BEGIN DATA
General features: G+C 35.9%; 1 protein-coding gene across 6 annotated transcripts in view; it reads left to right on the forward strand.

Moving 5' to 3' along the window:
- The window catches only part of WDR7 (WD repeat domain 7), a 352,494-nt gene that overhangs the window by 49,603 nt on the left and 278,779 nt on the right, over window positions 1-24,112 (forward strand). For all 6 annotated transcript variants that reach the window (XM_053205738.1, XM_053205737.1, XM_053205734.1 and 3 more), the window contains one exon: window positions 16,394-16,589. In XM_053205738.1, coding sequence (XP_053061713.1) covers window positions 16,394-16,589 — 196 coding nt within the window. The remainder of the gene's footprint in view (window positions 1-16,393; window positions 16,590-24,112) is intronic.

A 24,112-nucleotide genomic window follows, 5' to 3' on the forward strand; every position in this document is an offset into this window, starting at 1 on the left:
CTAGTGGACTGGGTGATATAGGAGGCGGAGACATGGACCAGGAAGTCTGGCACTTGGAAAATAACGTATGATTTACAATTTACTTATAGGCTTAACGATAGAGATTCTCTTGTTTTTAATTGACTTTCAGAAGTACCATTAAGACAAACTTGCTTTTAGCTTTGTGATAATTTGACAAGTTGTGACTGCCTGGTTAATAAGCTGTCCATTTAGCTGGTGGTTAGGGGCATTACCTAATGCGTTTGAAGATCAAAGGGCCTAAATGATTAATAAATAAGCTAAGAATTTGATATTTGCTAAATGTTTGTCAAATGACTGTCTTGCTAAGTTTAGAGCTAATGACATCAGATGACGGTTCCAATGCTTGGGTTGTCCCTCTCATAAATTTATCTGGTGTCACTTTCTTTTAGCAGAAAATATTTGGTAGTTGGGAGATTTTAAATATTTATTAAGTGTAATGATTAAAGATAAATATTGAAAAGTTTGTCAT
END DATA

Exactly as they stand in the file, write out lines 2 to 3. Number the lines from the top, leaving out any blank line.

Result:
Moving 5' to 3' along the window:
- The window catches only part of WDR7 (WD repeat domain 7), a 352,494-nt gene that overhangs the window by 49,603 nt on the left and 278,779 nt on the right, over window positions 1-24,112 (forward strand). For all 6 annotated transcript variants that reach the window (XM_053205738.1, XM_053205737.1, XM_053205734.1 and 3 more), the window contains one exon: window positions 16,394-16,589. In XM_053205738.1, coding sequence (XP_053061713.1) covers window positions 16,394-16,589 — 196 coding nt within the window. The remainder of the gene's footprint in view (window positions 1-16,393; window positions 16,590-24,112) is intronic.